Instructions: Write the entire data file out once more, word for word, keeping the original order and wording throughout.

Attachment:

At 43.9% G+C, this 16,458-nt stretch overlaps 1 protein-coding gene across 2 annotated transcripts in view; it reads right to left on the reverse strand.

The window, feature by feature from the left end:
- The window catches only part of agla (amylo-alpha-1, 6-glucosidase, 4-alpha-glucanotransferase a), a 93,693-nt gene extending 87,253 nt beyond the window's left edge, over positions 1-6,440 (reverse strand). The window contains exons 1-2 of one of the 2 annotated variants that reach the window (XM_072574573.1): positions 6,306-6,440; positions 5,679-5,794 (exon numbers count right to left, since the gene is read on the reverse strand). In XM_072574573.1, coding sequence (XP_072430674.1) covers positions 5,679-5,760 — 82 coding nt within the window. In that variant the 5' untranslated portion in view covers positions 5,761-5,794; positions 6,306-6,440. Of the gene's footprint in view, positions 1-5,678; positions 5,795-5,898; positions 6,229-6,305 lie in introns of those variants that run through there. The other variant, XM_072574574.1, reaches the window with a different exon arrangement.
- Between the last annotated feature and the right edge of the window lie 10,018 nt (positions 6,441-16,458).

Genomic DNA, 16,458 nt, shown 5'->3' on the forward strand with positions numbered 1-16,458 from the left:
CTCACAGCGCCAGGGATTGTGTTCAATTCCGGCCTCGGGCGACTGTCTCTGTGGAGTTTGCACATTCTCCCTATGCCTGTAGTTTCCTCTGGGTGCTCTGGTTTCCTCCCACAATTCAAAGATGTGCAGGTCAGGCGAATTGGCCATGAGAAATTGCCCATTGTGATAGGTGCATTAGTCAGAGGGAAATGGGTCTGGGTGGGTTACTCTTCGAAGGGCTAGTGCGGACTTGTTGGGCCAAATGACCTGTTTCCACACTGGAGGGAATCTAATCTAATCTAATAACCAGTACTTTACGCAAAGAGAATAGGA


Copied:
At 43.9% G+C, this 16,458-nt stretch overlaps 1 protein-coding gene across 2 annotated transcripts in view; it reads right to left on the reverse strand.

The window, feature by feature from the left end:
- The window catches only part of agla (amylo-alpha-1, 6-glucosidase, 4-alpha-glucanotransferase a), a 93,693-nt gene extending 87,253 nt beyond the window's left edge, over positions 1-6,440 (reverse strand). The window contains exons 1-2 of one of the 2 annotated variants that reach the window (XM_072574573.1): positions 6,306-6,440; positions 5,679-5,794 (exon numbers count right to left, since the gene is read on the reverse strand). In XM_072574573.1, coding sequence (XP_072430674.1) covers positions 5,679-5,760 — 82 coding nt within the window. In that variant the 5' untranslated portion in view covers positions 5,761-5,794; positions 6,306-6,440. Of the gene's footprint in view, positions 1-5,678; positions 5,795-5,898; positions 6,229-6,305 lie in introns of those variants that run through there. The other variant, XM_072574574.1, reaches the window with a different exon arrangement.
- Between the last annotated feature and the right edge of the window lie 10,018 nt (positions 6,441-16,458).

Genomic DNA, 16,458 nt, shown 5'->3' on the forward strand with positions numbered 1-16,458 from the left:
CTCACAGCGCCAGGGATTGTGTTCAATTCCGGCCTCGGGCGACTGTCTCTGTGGAGTTTGCACATTCTCCCTATGCCTGTAGTTTCCTCTGGGTGCTCTGGTTTCCTCCCACAATTCAAAGATGTGCAGGTCAGGCGAATTGGCCATGAGAAATTGCCCATTGTGATAGGTGCATTAGTCAGAGGGAAATGGGTCTGGGTGGGTTACTCTTCGAAGGGCTAGTGCGGACTTGTTGGGCCAAATGACCTGTTTCCACACTGGAGGGAATCTAATCTAATCTAATAACCAGTACTTTACGCAAAGAGAATAGGA